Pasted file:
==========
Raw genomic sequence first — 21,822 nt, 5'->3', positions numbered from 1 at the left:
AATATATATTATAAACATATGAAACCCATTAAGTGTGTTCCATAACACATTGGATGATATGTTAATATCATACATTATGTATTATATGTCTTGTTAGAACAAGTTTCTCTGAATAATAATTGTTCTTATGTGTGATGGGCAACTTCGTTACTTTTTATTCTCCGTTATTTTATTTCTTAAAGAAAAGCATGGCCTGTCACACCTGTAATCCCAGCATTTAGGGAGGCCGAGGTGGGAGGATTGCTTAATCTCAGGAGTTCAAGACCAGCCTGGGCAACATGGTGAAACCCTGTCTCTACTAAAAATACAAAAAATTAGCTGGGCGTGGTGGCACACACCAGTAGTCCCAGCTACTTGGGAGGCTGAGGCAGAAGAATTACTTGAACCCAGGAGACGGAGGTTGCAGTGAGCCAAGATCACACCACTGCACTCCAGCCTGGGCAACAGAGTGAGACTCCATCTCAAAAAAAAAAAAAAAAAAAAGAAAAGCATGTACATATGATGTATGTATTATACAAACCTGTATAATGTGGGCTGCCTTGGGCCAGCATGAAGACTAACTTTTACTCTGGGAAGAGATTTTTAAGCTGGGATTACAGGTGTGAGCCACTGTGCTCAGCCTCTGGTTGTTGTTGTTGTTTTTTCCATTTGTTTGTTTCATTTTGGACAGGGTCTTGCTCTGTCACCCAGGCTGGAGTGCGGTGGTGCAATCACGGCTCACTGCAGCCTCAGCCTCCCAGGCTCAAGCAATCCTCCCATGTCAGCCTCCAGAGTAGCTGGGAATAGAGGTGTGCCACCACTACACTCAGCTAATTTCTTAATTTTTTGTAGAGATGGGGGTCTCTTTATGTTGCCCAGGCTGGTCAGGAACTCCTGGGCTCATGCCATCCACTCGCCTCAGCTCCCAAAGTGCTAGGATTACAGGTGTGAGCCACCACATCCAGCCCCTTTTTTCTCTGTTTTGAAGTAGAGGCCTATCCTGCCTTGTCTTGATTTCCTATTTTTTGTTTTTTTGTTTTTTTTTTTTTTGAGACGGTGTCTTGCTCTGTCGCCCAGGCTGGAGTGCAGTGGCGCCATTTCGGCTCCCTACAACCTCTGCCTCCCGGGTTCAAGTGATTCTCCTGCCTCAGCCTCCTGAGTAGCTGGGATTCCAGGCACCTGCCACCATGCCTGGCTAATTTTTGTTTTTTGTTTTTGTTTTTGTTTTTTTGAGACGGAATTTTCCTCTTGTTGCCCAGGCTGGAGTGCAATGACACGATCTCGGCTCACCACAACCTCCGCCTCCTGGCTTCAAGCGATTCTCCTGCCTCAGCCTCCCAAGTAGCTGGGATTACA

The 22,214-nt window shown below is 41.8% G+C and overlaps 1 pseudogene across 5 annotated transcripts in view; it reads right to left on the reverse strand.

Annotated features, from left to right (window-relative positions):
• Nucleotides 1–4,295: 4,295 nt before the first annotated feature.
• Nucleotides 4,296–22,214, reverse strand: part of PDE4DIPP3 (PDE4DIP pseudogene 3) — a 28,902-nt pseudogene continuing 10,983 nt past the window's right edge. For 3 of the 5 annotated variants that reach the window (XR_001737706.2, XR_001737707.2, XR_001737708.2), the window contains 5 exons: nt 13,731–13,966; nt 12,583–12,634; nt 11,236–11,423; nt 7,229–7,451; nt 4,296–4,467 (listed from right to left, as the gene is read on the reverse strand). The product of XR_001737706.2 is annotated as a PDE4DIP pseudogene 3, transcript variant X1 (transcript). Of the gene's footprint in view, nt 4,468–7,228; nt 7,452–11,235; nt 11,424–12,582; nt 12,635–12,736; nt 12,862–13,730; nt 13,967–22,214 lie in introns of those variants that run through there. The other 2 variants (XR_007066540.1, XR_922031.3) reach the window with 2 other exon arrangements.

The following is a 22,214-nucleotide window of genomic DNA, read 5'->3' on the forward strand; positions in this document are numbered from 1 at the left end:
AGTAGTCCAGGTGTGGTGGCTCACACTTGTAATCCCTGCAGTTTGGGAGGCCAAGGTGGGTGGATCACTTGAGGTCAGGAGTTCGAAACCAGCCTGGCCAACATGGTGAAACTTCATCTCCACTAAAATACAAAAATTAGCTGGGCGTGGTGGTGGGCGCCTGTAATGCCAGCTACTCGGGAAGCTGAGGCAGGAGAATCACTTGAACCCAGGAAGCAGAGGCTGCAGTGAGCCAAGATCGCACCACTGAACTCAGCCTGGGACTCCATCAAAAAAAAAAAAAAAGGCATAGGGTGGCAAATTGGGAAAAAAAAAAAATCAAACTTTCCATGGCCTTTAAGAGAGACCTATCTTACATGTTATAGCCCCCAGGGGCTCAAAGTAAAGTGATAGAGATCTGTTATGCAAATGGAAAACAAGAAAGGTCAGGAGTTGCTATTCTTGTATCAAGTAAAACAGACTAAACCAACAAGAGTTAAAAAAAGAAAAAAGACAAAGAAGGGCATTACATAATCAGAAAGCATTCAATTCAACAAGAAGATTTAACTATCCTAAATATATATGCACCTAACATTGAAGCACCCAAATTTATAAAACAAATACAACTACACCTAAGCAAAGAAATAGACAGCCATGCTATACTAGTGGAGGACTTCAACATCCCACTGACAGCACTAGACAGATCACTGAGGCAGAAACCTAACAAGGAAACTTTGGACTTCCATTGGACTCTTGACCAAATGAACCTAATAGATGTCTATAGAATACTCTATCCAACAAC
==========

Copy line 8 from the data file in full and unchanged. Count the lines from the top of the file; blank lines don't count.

AGTAGTCCAGGTGTGGTGGCTCACACTTGTAATCCCTGCAGTTTGGGAGGCCAAGGTGGGTGGATCACTTGAGGTCAGGAGTTCGAAACCAGCCTGGCCAACATGGTGAAACTTCATCTCCACTAAAATACAAAAATTAGCTGGGCGTGGTGGTGGGCGCCTGTAATGCCAGCTACTCGGGAAGCTGAGGCAGGAGAATCACTTGAACCCAGGAAGCAGAGGCTGCAGTGAGCCAAGATCGCACCACTGAACTCAGCCTGGGACTCCATCAAAAAAAAAAAAAAAGGCATAGGGTGGCAAATTGGGAAAAAAAAAAAATCAAACTTTCCATGGCCTTTAAGAGAGACCTATCTTACATGTTATAGCCCCCAGGGGCTCAAAGTAAAGTGATAGAGATCTGTTATGCAAATGGAAAACAAGAAAGGTCAGGAGTTGCTATTCTTGTATCAAGTAAAACAGACTAAACCAACAAGAGTTAAAAAAAGAAAAAAGACAAAGAAGGGCATTACATAATCAGAAAGCATTCAATTCAACAAGAAGATTTAACTATCCTAAATATATATGCACCTAACATTGAAGCACCCAAATTTATAAAACAAATACAACTACACCTAAGCAAAGAAATAGACAGCCATGCTATACTAGTGGAGGACTTCAACATCCCACTGACAGCACTAGACAGATCACTGAGGCAGAAACCTAACAAGGAAACTTTGGACTTCCATTGGACTCTTGACCAAATGAACCTAATAGATGTCTATAGAATACTCTATCCAACAAC